By Len Monheit
Calls for 'full disclosure' and 'truth' are ringing through supplement, food, beverage and even associations over the past few weeks, as first, The Council for Responsible Nutrition submits a complaint to the Federal Trade Commission over the business practices, name and marketing of Consumerlab.com Filed Complaint: http://www.crnusa.org/pdfs/CRNFTC_ConsumerLabs011205.pdf and then US-based functional beverage company V-Net Beverage, Inc. launched its "Truth in Ginseng" urging industry-wide full disclosure on ginseng labeling, including a stringent testing and authentication program, and education to consumers.
These most recent calls for truth, or at least the elimination of the potential to mislead (probably a more practical objective) are the end product of:
- Frustration at the inability to communicate differential value,
- Frustration that messages (sometimes, or most often, the wrong ones) are taken completely at face value despite the fact that they defy logic or common sense,
- Suggestive and manipulative marketing practices, and perhaps most pervasively,
- An inability to educate the target market on 'what really matters'.
The link between disclosure and truth is a tenuous one. The principle of disclosure (at least in this context) seeks to create a more level playing field and a higher baseline awareness of certain recognized or understood (and presumably valued) precepts. The higher baseline 'awareness' and the value concept, both pre-suppose massive education programs amidst a storm of information (and misinformation), making it a very challenging and ambitious prospect. Does that mean that these efforts should be discouraged? Certainly not, since it is only through these efforts, that differentiating efficacious from non-efficacious products, and products and companies that do in fact 'make the grade' from those that do not, will ever be possible.
I find it interesting to note a release issued by Netherlands-based branded ingredient company Acatris this week. In the release, the company issued a 'High Lignan consumer Alert' urging consumers to recognize and seek products that list the actual amount of flax lignans on the label, as opposed that merely claim 'high lignan' content without specifying the amount. In a similar vein to that proposed by V-Net, the company is trying to raise awareness that not all products are equal and trying to identify at least one aspect that consumers should investigate as a piece of information to allow them to make better buying decisions. And CRN's complaint against Consumerlab.com seeks, among other things, to make Consumerlab.com specify names of companies whose products both pass and fail Consumerlab.com's Voluntary Certification Program (not presently the case hence an argument that the presented results are misleading, as well as creating an uneven playing field). Under the current system, companies that pay for the Voluntary Program need not fear that failing results will be disclosed - and so the consumer will never know.
The concepts of leveling a playing field and providing information that allows better buying decisions will define the industry and its products in years to come. It doesn't matter whether we're talking about business to business or business to consumer, it doesn't matter whether we're talking supplements, natural health products, functional foods and beverages or cosmeceuticals, starting with a level playing field and empowering buyers are key success factors for industry and its various sectors.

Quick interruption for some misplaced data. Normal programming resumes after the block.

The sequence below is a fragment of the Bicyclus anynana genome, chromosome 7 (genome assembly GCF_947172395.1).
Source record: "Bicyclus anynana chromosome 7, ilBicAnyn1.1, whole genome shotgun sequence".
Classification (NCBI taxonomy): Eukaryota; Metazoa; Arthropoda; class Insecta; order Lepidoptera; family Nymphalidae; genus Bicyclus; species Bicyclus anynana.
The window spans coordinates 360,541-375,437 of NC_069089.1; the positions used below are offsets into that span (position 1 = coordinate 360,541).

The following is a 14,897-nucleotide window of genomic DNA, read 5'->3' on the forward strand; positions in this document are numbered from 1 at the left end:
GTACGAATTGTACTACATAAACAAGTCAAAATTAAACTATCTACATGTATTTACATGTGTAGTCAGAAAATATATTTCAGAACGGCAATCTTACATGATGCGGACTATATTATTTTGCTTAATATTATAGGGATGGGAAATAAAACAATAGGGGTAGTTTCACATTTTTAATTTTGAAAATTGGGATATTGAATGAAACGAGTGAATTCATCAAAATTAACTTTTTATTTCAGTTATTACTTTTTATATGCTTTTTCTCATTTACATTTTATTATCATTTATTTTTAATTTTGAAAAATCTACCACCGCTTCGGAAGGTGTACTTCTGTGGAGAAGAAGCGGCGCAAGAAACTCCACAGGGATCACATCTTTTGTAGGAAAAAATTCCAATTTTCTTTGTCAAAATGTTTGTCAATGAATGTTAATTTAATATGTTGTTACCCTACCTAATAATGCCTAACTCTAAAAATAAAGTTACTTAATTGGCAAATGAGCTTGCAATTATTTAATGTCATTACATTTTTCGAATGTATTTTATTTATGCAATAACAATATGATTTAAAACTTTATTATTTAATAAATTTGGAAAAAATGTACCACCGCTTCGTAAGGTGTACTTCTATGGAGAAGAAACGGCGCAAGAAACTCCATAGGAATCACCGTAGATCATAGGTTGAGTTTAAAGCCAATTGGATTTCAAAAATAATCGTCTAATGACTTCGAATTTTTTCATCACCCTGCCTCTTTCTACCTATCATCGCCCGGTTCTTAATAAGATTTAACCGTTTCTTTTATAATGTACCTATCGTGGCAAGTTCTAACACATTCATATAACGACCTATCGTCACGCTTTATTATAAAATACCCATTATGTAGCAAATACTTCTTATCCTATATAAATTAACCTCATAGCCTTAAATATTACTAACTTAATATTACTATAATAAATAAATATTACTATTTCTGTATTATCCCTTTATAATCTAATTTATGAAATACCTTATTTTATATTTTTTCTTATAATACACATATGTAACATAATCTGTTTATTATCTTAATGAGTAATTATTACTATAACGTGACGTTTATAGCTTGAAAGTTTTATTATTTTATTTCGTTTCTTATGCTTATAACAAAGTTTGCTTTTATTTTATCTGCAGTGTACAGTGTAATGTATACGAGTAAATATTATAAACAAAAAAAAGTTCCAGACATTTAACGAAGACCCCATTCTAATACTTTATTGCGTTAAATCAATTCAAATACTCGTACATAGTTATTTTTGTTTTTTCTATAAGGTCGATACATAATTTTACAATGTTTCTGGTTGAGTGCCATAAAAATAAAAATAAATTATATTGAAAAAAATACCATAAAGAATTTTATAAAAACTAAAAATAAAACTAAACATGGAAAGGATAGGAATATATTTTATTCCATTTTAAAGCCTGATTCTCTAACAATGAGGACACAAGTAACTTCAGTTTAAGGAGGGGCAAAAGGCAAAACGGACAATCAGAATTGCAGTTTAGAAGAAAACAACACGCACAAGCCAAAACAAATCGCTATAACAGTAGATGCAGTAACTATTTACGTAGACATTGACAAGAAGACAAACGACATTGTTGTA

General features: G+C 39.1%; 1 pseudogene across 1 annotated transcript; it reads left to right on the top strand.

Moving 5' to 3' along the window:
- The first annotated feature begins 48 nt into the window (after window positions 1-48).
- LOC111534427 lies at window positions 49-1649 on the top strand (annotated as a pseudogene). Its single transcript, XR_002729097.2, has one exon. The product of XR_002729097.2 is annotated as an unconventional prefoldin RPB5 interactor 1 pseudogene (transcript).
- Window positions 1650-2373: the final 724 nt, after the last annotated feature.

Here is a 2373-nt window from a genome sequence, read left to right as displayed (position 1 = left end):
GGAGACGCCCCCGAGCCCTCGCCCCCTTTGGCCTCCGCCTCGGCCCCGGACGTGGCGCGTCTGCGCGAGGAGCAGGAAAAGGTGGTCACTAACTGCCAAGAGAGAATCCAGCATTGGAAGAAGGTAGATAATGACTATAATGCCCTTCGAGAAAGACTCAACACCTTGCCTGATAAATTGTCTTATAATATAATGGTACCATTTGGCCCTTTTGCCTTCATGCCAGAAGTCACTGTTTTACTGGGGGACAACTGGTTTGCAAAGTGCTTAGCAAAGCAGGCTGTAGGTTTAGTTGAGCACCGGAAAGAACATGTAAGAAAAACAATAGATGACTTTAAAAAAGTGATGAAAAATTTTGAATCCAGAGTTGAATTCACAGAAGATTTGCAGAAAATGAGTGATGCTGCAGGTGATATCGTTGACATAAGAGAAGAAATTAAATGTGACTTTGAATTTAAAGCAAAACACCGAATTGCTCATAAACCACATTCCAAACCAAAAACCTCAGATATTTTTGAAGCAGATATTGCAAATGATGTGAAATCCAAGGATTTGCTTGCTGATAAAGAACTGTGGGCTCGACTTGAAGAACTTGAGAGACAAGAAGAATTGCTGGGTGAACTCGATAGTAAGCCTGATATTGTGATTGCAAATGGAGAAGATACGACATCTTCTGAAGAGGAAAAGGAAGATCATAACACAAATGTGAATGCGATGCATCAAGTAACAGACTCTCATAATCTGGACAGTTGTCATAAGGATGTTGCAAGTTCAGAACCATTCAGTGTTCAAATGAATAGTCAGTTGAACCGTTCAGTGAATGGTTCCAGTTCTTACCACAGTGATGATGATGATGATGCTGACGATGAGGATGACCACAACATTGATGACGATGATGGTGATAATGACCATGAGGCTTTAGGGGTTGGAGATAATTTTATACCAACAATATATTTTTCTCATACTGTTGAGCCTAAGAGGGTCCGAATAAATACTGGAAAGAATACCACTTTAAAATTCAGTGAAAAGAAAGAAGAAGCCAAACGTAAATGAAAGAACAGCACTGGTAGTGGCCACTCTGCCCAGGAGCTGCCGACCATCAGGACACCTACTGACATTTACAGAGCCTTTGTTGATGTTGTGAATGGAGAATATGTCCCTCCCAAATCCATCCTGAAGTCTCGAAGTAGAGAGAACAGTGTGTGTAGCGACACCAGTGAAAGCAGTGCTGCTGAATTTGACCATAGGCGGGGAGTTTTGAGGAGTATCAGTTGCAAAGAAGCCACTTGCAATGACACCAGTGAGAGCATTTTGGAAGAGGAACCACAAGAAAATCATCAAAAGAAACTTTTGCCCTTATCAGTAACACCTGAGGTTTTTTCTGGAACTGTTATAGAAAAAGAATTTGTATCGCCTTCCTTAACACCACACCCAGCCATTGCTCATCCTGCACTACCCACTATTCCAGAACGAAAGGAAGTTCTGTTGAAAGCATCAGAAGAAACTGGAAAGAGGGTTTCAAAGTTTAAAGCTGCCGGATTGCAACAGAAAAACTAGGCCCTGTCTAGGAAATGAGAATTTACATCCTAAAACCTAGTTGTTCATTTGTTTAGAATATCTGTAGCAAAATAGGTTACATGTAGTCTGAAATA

A level playing field implies (as it must) a higher baseline awareness and knowledge base constructed by communication, education and consistent messaging. This messaging must raise the bar while still allowing product and company differentiation. Are all omega-3 and vitamin E products equal? How do we build category awareness, set up for growth and yet allow differentiation, all the while keeping messaging simple? Are there industry-wide steps that can be taken to raise the bar? What other information allows better buying decisions?
And one question important question which must be asked at a certain point is "are your customers ready for and interested in this information? if you agree that the above is beneficial, then doesn't it become your responsibility to help your customers get ready for or get interested in this type of information.
What does it mean to belong to a trade association? Do different associations stand for different things? Many companies in our industry are involved with third party quality, certification or compliance programs, (either at the company or specific product level) and most, but not all, have rigorous Quality Assurance practices in place, some of which include supplier selection and validation. Is there any mechanism and format, and ultimately a communication vehicle and commitment, to effectively present this information so that it helps to raise the baseline, and provide the platform for value differentiation? We've talked in the past about industry 'outliers' causing many of the product quality, safety or efficacy concerns - Are there any ways to differentiate these outliers? Perhaps even by redefining industry commitment and participation?
I know for a fact that there are customer segments who are actively seeking this information from us.
It's a tough route to navigate and some customers might just not care. I think we can sense this pressure for more disclosure. While it might not empirically lead to 'truth', it should be several steps in the right direction. And taking this one step further â is enhanced value chain transparency practical, and most importantly, valuable? Only you â and your customers, know that for sure.